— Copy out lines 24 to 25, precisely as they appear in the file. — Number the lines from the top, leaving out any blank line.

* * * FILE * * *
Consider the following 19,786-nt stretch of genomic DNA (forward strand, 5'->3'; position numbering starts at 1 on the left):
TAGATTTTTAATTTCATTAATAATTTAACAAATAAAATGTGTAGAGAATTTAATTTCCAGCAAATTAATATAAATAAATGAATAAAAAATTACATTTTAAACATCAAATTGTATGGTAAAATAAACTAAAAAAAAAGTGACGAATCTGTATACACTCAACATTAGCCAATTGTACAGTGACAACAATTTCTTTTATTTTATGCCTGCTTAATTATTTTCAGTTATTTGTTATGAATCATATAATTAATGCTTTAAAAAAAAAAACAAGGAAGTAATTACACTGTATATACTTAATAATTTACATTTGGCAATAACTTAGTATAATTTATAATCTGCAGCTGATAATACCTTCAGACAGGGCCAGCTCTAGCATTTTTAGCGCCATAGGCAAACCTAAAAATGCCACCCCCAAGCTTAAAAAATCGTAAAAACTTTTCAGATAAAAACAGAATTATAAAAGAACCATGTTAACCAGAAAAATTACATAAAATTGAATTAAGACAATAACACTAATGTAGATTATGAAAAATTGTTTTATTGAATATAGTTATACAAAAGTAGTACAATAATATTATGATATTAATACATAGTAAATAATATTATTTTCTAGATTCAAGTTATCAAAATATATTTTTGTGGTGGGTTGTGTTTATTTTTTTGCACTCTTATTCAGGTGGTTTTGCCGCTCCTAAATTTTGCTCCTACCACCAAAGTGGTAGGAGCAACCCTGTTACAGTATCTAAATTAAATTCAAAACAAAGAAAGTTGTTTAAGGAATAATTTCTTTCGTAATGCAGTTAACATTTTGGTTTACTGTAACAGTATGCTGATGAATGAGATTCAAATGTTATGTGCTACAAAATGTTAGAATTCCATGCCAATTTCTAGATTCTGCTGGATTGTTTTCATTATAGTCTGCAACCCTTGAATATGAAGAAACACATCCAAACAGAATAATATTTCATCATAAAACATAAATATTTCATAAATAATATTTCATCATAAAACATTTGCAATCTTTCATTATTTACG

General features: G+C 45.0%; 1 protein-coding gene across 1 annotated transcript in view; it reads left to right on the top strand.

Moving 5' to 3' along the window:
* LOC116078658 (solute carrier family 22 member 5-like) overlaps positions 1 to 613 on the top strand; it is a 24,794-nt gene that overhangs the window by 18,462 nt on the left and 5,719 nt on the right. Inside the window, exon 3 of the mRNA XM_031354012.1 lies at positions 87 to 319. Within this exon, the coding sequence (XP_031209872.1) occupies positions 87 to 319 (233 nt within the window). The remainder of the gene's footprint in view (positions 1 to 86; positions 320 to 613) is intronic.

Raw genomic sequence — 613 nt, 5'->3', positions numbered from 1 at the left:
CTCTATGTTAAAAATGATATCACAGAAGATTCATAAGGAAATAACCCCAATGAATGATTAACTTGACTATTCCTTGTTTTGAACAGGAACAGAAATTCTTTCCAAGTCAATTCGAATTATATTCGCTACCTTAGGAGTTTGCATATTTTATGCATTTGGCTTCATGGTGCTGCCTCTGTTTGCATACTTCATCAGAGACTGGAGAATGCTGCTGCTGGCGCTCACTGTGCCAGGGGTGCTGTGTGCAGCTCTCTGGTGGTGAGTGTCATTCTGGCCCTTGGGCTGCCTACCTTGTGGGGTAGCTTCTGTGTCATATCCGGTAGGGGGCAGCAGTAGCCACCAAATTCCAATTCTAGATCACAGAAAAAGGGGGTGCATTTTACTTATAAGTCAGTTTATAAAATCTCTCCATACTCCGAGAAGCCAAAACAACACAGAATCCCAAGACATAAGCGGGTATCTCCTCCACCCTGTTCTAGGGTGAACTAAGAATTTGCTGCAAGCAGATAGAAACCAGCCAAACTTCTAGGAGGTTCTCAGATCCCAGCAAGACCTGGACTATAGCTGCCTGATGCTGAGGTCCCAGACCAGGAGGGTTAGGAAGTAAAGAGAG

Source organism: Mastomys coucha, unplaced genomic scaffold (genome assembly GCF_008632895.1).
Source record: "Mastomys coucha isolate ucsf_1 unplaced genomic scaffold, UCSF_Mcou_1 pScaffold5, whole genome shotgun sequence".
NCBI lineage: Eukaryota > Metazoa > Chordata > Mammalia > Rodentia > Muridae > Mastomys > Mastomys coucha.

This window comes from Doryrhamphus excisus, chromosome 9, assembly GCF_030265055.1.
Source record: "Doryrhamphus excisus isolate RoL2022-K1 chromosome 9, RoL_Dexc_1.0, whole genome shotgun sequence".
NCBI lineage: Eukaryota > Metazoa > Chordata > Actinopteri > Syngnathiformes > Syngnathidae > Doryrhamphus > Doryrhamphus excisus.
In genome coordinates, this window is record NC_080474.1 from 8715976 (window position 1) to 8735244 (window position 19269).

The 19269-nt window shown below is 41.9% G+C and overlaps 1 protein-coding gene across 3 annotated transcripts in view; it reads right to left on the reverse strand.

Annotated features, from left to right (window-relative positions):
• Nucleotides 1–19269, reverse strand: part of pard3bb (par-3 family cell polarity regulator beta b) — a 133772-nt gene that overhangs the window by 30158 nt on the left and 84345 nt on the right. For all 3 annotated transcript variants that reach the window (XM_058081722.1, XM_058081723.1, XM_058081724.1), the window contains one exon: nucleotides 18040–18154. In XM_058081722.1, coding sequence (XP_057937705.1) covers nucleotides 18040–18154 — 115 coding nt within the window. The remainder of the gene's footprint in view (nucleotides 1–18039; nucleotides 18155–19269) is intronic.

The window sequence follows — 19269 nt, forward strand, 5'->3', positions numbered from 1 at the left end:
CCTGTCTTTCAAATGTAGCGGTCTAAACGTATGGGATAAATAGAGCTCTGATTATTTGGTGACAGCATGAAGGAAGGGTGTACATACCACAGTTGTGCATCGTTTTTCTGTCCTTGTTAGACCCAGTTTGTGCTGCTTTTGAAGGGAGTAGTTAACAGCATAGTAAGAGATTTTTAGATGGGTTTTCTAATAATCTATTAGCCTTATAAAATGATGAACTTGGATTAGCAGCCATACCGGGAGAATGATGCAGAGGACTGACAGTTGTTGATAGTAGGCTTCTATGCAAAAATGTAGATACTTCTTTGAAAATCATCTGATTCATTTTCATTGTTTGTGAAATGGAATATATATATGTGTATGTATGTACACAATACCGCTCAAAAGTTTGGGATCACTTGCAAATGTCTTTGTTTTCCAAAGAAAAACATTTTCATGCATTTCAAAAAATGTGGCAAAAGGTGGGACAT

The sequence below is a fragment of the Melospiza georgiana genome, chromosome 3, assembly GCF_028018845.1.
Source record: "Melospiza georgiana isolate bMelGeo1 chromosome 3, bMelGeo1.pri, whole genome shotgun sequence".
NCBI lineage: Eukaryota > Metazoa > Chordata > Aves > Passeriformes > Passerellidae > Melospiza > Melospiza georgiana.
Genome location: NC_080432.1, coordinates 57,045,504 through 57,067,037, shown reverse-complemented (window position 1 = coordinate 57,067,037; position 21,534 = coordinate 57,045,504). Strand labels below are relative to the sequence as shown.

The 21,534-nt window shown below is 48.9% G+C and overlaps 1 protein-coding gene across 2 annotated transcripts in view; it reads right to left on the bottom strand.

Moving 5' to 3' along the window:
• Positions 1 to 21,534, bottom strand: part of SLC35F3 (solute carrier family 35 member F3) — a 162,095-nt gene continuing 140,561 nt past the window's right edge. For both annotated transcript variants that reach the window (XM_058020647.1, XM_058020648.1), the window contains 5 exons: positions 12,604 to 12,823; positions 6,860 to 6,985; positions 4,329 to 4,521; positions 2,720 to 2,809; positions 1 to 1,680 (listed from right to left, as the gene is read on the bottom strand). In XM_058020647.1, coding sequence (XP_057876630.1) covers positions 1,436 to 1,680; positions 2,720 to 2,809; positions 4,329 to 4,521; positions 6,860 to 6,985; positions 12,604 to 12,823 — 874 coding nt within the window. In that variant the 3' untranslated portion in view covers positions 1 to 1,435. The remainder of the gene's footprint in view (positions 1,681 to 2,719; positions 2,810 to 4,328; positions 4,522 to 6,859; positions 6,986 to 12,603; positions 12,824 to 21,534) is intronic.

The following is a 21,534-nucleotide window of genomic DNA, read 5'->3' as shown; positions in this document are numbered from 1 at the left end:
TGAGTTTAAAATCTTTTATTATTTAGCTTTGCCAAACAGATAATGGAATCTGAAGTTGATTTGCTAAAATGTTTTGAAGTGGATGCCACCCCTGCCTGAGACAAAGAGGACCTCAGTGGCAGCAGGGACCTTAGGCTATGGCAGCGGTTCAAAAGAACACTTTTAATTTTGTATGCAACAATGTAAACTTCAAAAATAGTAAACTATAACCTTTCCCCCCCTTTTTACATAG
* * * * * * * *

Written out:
The 21,534-nt window shown below is 48.9% G+C and overlaps 1 protein-coding gene across 2 annotated transcripts in view; it reads right to left on the bottom strand.

Moving 5' to 3' along the window: